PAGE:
Imbingy, the faerie childhunter, had me pinned in the snow, his steely hands tightening around my throat. “Die, rodent!”
He thinks calling me a rodent is an insult? I’ll show him! I pulled my hind legs between us, put my back paws on his chest and pushed with everything I had left, and knocked him back. Air filled my lungs as I scrambled backward and grabbed my sword out of the snow. I whirled to face the faerie, but he’d flown up to the monument. I gasped. Nathan had already climbed halfway up. I’m going to lose him!
The shadow of a guardian pigeon passed over me. I looked up. “Mike! I need a lift!”
He nodded once. Snatching me up in his talons, he gave a powerful flap of his wings and shot up above the monument. Nathan had paused, waiting while Imbingy fought with Dichall and Gretchen, who were blocking the weir. “Drop me!”
I fell about thirty mice-lengths, sword out, and landed on Imbingy, who squealed as his head hit the bronze monument. I put Grassblade to his throat. “Don’t move.”
Imbingy, panting, looked, wide-eyed, at my magical sword that had made his skin sizzle, then closed his eyes and nodded, acknowledging defeat.
Moliason Gentry was gone, one pigeon badly wounded. The others alighted on the statue near us between Nathan and the weir.
Dichall invoked the power of his veilring. “Nathan, what are you doing here?”
It didn’t take Nathan long to get over the shock of hearing a mouse talk. Must have seen a lot crazy stuff today.
“I was going to the… the faerie realm.” His voice was uncertain.
Dichall held out his hands, palms out. “It’s dangerous there, Nathan. Creatures who want to hurt you live there.”
“I know!” Nathan’s hands and lips shook. “I don’t know what to do and I don’t know who’s the good guys!”
Dichall nodded toward my prisoner. “This faerie was trying to trap you.”
“Don’t listen to them!” Imbingy lifted his head, bumping into Grassblade. The magic sizzled on his throat. He winced and dropped his head back down.
Nathan’s eyes welled up with tears. “I want to go home.”
Dichall nodded again. “I think that’s a good idea. We’re with an organization called the Micean Council. We’re trying to protect you from the faeries. Don’t trust faeries, Nathan, or even any mouse who doesn’t have one of these,” he lifted his red bead. “I think you should go back to your mother, now, and stay safe.”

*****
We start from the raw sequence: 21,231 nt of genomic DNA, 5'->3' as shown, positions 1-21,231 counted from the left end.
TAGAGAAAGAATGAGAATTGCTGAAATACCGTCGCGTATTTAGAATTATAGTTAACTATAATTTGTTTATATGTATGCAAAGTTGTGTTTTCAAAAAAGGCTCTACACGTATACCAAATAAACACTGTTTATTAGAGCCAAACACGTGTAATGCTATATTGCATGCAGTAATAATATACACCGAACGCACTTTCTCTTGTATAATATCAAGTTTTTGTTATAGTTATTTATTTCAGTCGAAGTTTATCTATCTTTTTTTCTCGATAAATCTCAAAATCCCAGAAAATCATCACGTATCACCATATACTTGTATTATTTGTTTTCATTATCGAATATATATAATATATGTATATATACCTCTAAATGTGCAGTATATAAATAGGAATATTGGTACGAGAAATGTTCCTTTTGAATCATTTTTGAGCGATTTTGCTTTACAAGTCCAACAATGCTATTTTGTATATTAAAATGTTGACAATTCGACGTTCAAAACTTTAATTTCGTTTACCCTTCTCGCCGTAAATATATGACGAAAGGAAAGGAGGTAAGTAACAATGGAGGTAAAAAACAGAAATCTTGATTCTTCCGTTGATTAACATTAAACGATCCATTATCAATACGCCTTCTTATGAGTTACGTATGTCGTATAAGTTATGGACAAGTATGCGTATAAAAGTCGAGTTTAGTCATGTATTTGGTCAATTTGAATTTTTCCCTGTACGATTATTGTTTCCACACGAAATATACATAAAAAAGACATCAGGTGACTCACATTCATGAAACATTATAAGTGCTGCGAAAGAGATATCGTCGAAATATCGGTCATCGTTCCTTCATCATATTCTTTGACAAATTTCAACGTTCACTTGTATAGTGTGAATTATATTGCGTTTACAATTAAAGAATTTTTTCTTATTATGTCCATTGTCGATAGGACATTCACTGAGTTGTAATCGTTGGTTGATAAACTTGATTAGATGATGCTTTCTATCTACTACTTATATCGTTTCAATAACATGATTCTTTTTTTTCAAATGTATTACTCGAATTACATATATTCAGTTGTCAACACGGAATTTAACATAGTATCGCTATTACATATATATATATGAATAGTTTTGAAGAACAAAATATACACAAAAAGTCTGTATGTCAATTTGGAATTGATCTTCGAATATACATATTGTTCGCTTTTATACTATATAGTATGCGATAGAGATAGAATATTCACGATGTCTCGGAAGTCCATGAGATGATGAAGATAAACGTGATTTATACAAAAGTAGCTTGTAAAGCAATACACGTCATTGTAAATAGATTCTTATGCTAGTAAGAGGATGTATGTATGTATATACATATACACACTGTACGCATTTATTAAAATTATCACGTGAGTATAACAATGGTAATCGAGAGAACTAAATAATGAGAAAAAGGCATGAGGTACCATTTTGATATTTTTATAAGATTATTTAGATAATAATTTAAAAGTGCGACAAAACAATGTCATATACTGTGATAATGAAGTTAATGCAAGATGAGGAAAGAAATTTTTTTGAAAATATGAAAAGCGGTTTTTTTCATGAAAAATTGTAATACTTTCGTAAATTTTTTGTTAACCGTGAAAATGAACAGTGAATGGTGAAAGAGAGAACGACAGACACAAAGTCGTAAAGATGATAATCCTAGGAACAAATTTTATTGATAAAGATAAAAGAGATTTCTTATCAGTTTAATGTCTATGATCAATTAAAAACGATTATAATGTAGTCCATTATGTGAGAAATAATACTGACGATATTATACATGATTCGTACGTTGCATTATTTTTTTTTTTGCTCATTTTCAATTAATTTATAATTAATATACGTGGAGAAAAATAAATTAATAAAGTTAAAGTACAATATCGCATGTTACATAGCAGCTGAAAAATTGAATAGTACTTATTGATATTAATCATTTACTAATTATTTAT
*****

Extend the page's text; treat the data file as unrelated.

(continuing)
And with that Nathan ran back toward the hotel.
“Mike,” Gretchen turned to the pigeon, “can you make sure he gets back to the hotel safely?”
Mike nodded once. “I’m on it,” and flew after the boy.
Dichall turned to Imbingy. “All right, out with it. What’s going on here?”
Imbingy sneered at him.
“Give us some information, and maybe we can give you something you want. Which fae are you working for? Entillis? Yonya?”
Imbingy turned his head.
I narrowed my eyes, my temper running thin. “Tell us who you’re working for, or we’ll kill you.” It could be any of the three greater fae of Ottawa, which would be bad enough, but if there were more than one fae scheme at play, we needed to know about it.
Imbigny rolled his eyes at me. “My fae will kill me if I tell, so I’m dead either way!”
“There are things that will kill you tomorrow. I’m one of those things that will kill you today.”
He turned his head and spit, then faced me, eyes flashing. “I’m not afraid to die!”
I glanced at Gretchen and Dichall for guidance, but they were just rubbing their arms, trying to keep warm. I was cold too. “How about losing your feet?”
He snorted. “You don’t have it in you.”
I gritted my teeth, and swung Grassblade. It sliced through Imbingny’s ankle as if it was made of air. I whipped the blade around and put the point back to his throat while he was still screaming. “I don’t? Would you like to lose the other one, too?”
He screamed, loud enough to make us worry that he might attract some attention from the humans around. Luckily, Ottawa parks are pretty empty in the winter.
“I’ll tell you something, okay? This weir? It’s kept open by a human in this city. A sorceress named Sandra.”